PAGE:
Last month, I saw Wonder Woman and cried, and then got sniffly again when I read this quote from director Patty Jenkins:

Cheesy is one of the words banned in my world. I’m tired of sincerity being something we have to be afraid of doing. It’s been like that for 20 years, that the entertainment and art world has shied away from sincerity, real sincerity, because they feel they have to wink at the audience because that’s what the kids like. We have to do the real stories now. The world is in crisis.

That quote sums up my problem with Holden on multiple levels. For one thing, I’ll be honest, the dripping-with-disdain attitude bores me. Disaffectation occasionally gets held up as cool because it protects against looking cheesy — but there’s nothing joyful about it. Joy comes from cheese. From sincerity. From having fun. You never have fun if you refuse to try anything because everything is stupid anyway.

But more importantly, the world is in crisis. Any glance at the news, or any form of social media, will show you that within moments. Immigration bans and ICE raids and KKK marches and police committing murder and getting away with no consequences, literal nazis in the white house and Russian hacking and hate crimes on the rise and the repeated attempt to take away our fucking health care and and and and and —

Deep breath.

Another cover.
Another cover.

The world is in crisis, and the only thing that can save it is sincerity. Apathy, right now, is looking around, seeing things going to hell, and shrugging. Because why bother, right? The ACA is going to be repealed, so why bother fighting it. Politicians are all basically corrupt, so why bother calling. Nothing is ever going to happen or going to change, why bother trying.

Apathy is a self-fulfilling prophecy. If you can’t be bothered to change things, then nothing changes. Sincerity — giving a damn, giving enough of a damn to try to change things — is the only way things actually get changed. And yes, you — we — may fail. And yes, trying and failing hurts badly. I suppose in that sense, apathy can protect you.

But it protects you as the world crumbles around you, until one day you’re looking around wondering why no one did anything.

There’s no time or space for apathy right now. The world is in crisis, and our sincerity can save it.

Shut up, Holden Caulfield.

So what does happen to the ducks, and other odds and ends:

  • So, looking at Catcher after reading Little Women and A Tree Grows in Brooklyn does, of course, make me think quite a bit about gender and writers. Both of the previous books had strong autobiographical streaks; I had to do some googling to find out that Catcher has a bit, too. While not as direct, Salinger was a loner who had trouble at a private school and the ways in which he is described as being particular about his art and how it’s received seem to speak of Holden-ish tendencies. And yet this isn’t something that’s often remarked upon, while it’s among the most immediate information you find when you look up Little Women or A Tree Grows In Brooklyn. So what does that say to me? Wellllll, mostly that we kind of assume women only write about their experiences. Culturally speaking, we have no issue with the idea of men as creators, but women aren’t assumed to be; naturally their brilliant stories must come from their lives. (None of which, of course, is accurate.)
  • And speaking of gender again, one thing I noticed as I read is that this really feels like a manic pixie dream girl story, without the manic pixie dream girl. She’s in there a little, between the pages — he spends a lot of time dreaming about Jane, a girl next door who was his age but an innocent, who he remembers playing checkers with but couldn’t bring himself to kiss. But she doesn’t show up to brighten his dreary world, thank god.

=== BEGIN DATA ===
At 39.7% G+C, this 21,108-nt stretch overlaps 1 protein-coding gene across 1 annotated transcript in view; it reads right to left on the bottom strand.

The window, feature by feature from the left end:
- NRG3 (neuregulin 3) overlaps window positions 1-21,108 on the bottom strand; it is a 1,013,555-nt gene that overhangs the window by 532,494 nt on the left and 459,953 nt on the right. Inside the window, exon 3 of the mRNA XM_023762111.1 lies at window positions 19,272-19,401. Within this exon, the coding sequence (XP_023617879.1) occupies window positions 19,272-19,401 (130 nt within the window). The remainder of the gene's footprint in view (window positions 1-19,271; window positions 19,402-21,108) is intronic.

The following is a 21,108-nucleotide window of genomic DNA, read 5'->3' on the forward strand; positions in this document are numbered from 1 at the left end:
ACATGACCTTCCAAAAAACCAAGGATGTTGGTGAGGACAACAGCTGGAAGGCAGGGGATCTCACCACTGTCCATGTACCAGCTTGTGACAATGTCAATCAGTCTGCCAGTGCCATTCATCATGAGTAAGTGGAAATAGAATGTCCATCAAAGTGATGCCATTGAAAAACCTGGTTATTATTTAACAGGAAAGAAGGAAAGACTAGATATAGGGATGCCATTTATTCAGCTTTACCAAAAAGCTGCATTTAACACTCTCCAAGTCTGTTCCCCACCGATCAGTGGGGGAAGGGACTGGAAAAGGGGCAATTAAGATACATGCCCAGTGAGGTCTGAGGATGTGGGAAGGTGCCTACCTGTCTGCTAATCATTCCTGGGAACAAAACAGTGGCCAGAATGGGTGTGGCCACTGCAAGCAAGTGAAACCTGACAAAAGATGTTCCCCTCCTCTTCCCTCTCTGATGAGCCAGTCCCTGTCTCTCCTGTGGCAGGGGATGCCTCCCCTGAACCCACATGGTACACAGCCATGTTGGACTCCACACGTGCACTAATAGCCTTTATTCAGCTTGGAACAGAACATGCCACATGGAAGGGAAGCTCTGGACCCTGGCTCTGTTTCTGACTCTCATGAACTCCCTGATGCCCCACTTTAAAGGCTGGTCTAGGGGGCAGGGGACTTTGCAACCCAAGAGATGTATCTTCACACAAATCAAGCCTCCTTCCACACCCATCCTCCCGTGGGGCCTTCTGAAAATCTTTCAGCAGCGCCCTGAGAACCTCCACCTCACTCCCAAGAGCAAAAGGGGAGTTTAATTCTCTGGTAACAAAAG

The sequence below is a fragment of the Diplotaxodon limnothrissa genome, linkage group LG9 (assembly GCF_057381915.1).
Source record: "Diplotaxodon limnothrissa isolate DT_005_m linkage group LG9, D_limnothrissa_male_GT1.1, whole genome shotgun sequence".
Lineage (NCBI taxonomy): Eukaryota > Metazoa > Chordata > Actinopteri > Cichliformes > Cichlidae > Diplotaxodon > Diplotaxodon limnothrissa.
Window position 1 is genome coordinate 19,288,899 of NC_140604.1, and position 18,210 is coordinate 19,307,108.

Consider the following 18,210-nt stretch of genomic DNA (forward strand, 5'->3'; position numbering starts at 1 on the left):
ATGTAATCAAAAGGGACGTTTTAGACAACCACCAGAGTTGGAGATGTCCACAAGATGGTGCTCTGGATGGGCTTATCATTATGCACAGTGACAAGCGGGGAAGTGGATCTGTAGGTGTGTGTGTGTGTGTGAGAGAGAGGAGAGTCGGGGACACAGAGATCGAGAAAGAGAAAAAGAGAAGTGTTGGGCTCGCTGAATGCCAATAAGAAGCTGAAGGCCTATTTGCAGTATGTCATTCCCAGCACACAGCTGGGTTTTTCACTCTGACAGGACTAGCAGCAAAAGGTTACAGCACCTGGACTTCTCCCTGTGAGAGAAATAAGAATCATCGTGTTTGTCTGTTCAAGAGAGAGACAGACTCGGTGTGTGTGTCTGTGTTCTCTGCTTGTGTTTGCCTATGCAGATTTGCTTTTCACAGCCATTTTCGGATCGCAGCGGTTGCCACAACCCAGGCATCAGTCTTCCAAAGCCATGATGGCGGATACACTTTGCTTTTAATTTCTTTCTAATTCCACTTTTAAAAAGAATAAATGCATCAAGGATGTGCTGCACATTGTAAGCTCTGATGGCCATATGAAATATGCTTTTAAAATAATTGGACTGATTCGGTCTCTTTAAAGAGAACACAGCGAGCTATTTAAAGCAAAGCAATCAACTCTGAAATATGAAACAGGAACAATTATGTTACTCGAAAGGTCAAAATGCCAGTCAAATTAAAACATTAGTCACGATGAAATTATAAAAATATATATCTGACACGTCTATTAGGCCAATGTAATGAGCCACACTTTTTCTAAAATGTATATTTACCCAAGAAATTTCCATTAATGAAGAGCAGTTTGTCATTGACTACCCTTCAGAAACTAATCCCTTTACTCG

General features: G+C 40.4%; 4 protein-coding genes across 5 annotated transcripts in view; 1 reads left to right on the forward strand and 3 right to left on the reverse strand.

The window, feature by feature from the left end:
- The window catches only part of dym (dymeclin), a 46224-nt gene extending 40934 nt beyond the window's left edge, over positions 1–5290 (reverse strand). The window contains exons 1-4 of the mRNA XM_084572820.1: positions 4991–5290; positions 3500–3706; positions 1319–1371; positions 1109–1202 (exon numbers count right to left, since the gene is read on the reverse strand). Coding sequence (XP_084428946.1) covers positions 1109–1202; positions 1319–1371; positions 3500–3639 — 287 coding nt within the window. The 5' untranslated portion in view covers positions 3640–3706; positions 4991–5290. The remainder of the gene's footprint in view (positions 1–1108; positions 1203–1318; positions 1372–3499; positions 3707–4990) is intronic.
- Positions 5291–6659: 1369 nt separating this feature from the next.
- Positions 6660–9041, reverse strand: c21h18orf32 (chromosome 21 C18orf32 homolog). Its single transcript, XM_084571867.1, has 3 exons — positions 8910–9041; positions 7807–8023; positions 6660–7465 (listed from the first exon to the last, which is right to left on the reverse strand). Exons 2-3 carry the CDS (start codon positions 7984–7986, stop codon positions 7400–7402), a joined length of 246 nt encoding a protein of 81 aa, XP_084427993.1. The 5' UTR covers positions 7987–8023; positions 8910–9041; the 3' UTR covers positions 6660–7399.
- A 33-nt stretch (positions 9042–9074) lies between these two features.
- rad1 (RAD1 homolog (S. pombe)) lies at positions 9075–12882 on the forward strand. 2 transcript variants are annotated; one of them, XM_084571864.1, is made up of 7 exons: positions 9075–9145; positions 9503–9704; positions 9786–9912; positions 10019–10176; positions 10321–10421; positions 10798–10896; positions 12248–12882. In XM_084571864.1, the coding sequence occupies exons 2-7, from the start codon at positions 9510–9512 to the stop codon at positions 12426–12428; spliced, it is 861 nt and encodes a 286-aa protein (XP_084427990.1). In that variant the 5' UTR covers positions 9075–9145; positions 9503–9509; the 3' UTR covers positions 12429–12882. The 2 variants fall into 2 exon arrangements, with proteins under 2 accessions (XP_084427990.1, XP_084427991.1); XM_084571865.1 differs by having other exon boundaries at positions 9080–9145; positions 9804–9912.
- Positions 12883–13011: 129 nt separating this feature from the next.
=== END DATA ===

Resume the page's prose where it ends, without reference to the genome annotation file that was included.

• I also appreciate that Holden’s obsession with innocence isn’t sexualized. It comes through in his need to protect kids from profanities, his love for his little sister, his grief for his little brother. It is, in fact, the crux of the story. If it weren’t for that I’d have muuuch bigger problems with his repulsion toward basically every other female character he interacts with. All the women are too stupid or too smart or too boring or too phony or too ugly or too pretty, and he’s actively a jerk to most of them. But the same is basically true of all the men he meets.
  • Sooo, the book is dedicated “TO MY MOTHER” which is apparently meant sincerely but for some reason comes across as passive aggressive to me. lol.
  • Here, have some thoughts on the Robert Burns poem.
  • Also, a tad bit about the cover.
  • There isn’t a heck of a lot else I want to say about this one. I appreciated it more as an adult than I did in high school, both because of the empathy piece, but also because I can recognize it as beautifully crafted. It’s not a story I connect with or particularly enjoy, and I have no use for Holden Caulfield. But I can appreciate that it’s very well done.
  1. And yes, the girl who vocally refused to admit that symbolism existed and spent a lot of time shouting that authors were just telling stories!!!! They didn’t have to be about anything!!! wrote a book about and oppressive desert where the protagonist learns to grow flowers.
  2. It feels weird for me, someone who is neurotypical and has no medical background, to play armchair psychiatrist, but since Holden Caulfield is a fictional character I don’t think it can cause harm. The book reads very much like a manic episode to me; I assume that the aftermath, where we know Holden is getting some rest somewhere, is part of a depressive episode. I know other folks have other readings, but bipolar was what struck me.